Elise Vitali, chemicals policy officer for the European Environmental Bureau, said on behalf of Rethink Plastic: “The European Union is rapidly becoming a leader in the global culture shift away from wasteful plastic. Microplastic is one of those vast but largely invisible problems; a menace all around and in us. It was fed by irresponsible firms, such as those making personal care products that decided to swap out natural ingredients like ground almond, coconut shell and olive seed for plastic microbeads. We’ll be pushing hard to tighten this proposal to ensure real impact. Tackling the plastics inside products is just the tip of the iceberg when it comes to solving the microplastic blight, but is a necessary step.”

The ban is part of the EU plastics strategy that saw Europe become the first continent to start banning many types of single use plastic by 2021.



Roberta Arbinolo, Communications Coordinator, Rethink Plastic alliance
 +32 2 736 20 91[email protected]

Elise Vitali, chemicals policy officer, European Environmental Bureau
[email protected]

Alice Bernard, Lawyer, Chemicals, ClientEarth
[email protected]


Read the proposal and the annex.

EU agrees unprecedented cuts to single-use plastics

FOR IMMEDIATE RELEASE: Brussels,  19/12/2018

After months of intense negotiations, the EU has agreed much-anticipated laws to slash single-use plastics in the EU. The agreed text is a significant step forward in tackling plastic pollution, but does not fully address the urgency of the plastics crisis, according to Rethink Plastic and Break Free From Plastic.

“The EU deserves praise for being the first region to introduce new laws to reduce single-use plastics and slash plastic pollution in our fields, rivers and oceans. What’s less laudable is that the plastics lobby – backed up by some governments – was able to delay and weaken the ambition,” said Meadhbh Bolger, resource justice campaigner at Friends of the Earth Europe on behalf of Rethink Plastic. “Citizens across Europe want to see an end to our throwaway culture and politicians have taken the first step. The time is ripe for Europe to transition away from single-use plastics to reusables.”

The final measures adopted [1] include:

  • Bans on several single-use plastic items including plates, cutlery and expanded polystyrene food containers and beverage cups
  • Ensuring manufacturers pay for waste management and clean-up of several single-use plastic items, including cigarette butts and fishing gear

However, the agreement falls short of what is needed to fully tackle the plastics crisis in key areas including:

  • No binding EU-wide target to reduce the consumption of food containers and cups, and no obligation for EU countries to adopt targets
  • A delay of four years on ensuring 90% of plastic bottles are collected separately – from 2025 to 2029

“The new laws are a significant first blow to the plastic pollution monster” said Delphine Lévi Alvarès, European Coordinator of the Break Free From Plastic movement. “However, their impact depends on the implementation by our national governments who must immediately adopt ambitious targets to cut single-use plastics, and ensure producers pay for their pollution. The public call to stop plastic pollution is loud and strong, it is unacceptable to ignore it.”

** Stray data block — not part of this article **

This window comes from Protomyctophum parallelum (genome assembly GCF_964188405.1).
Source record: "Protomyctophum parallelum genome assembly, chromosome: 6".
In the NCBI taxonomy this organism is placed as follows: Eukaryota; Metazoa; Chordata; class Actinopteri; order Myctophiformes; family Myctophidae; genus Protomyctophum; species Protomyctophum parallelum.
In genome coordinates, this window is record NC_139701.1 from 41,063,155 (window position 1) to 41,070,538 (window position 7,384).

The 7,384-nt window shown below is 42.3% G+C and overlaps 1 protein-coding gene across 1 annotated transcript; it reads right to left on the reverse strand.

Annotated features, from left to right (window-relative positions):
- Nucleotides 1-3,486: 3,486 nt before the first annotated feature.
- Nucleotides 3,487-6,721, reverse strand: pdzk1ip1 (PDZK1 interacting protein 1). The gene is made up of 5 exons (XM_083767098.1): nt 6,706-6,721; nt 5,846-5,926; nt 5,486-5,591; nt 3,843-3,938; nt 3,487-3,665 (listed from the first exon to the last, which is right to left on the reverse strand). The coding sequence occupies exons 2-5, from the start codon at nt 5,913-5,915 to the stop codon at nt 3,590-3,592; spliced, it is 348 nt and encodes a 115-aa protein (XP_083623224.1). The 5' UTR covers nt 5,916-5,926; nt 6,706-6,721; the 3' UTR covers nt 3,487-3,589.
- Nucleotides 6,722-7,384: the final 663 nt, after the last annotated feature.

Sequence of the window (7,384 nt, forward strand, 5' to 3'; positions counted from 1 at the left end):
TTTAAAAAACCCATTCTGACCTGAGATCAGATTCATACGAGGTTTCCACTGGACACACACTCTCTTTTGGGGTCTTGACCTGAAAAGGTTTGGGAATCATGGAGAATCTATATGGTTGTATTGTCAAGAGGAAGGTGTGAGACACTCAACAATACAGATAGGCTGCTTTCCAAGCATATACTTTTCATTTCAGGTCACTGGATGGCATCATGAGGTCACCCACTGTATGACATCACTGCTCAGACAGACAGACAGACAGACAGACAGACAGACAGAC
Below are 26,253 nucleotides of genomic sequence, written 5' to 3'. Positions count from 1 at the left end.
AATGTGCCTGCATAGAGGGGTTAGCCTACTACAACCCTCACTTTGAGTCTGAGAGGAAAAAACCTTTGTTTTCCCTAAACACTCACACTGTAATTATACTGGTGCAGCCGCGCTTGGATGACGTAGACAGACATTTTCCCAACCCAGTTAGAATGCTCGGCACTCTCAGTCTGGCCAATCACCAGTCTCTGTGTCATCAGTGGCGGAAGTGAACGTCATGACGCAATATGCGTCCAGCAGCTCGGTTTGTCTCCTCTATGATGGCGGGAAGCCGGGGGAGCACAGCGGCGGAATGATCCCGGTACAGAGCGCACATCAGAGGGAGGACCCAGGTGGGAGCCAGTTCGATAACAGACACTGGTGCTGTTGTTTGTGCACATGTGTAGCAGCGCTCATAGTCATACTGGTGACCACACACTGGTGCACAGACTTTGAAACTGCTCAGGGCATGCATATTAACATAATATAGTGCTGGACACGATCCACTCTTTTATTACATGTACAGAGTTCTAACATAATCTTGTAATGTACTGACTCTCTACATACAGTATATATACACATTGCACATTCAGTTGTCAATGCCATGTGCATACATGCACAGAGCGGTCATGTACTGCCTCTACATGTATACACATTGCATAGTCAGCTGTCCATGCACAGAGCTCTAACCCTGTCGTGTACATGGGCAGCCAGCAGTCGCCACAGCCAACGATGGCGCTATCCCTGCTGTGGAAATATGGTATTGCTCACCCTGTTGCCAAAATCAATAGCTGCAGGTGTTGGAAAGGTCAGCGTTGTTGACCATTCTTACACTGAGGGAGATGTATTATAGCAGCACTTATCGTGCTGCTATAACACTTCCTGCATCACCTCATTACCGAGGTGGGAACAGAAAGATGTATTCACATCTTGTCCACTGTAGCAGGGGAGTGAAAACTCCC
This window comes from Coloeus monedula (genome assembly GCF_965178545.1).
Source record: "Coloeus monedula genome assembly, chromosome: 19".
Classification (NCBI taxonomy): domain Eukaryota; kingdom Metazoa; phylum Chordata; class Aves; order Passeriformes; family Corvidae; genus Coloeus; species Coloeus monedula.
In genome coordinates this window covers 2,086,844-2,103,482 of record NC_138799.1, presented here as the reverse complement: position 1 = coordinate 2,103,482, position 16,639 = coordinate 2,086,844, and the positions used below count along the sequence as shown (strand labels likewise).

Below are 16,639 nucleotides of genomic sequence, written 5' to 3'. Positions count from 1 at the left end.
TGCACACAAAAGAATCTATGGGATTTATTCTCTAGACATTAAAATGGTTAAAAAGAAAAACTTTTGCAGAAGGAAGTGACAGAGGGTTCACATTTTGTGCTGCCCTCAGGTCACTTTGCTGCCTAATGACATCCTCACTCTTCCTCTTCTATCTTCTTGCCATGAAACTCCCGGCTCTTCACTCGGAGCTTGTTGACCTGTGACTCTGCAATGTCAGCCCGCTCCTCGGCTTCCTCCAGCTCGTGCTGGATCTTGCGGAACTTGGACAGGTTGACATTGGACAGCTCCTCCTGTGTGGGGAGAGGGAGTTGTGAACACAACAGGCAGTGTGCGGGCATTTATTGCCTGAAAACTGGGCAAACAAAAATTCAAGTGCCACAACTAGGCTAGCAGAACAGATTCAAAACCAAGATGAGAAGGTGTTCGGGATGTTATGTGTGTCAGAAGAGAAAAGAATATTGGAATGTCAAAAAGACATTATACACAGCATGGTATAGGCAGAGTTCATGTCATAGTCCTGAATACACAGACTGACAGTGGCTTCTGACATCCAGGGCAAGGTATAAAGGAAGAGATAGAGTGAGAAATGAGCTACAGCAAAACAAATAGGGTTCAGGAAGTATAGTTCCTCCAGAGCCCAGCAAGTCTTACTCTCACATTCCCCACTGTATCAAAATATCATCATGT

Tomorrow, December 20, national Environment Ministers are expected to sign off on the agreed Directive. Member States will have two years to transpose it into national laws, which should come into force at the beginning of 2021 at the latest.



[1] The measures adopted include:

What’s good:

  • A EU-wide ban of single-use plastic cotton buds, straws, plates, cutlery, beverage stirrers, balloon sticks, oxo-degradable plastics, and expanded polystyrene food containers and beverage cups

  • Extended Producer Responsibility schemes meaning manufacturers (including big tobacco companies and top polluters from the packaging industry like Coca Cola, Pepsico and Nestle) pay for the costs of waste management, clean up and awareness-raising measures for certain single-use plastics including plastic cigarette filters – the most littered item in Europe (by January 2023 for most items)

  • A possibility for EU countries to adopt market restrictions for food containers and cups for beverages

  • An obligation for EU countries to reduce post-consumption waste from tobacco product filters containing plastic

  • For fishing gear, an Extended Producer Responsibility scheme and a requirement for Member States to monitor collection rates and set national collection targets

  • Ensure all beverage bottles are produced from 30% recycled content by 2030

  • Labelling on the presence of plastics in a product and resulting environmental impacts of littering, and on the appropriate waste disposal options for that product

What’s not so good:

  • No binding EU-wide target to reduce the consumption of food containers and cups, and no obligation for EU countries to adopt targets either; instead, countries must “significantly reduce” their consumption, leaving it vague and open

  • A delay of 4 years in achieving the 90% collection target of beverage containers, from 2025 to 2029, with an intermediary target of 77% by 2025

  • Allowing for EU countries to choose to achieve consumption reduction and certain EPR measures through voluntary agreements between industry and authorities

  • A 3 year delay to make sure plastic drinks containers have their caps/lids attached to the containers – from 2021 to 2024

These measures apply to all single-use plastics listed in the Directive’s Annexes including bio-based and biodegradable plastics.



Roberta Arbinolo, Communications Coordinator, Rethink Plastic
[email protected]  / +32 2 736 20 91

Meadhbh Bolger, Resource Justice Campaigner at Friends of the Earth Europe
[email protected] +32 2 893 1016

Matt Franklin, Communications Officer, Break Free From Plastic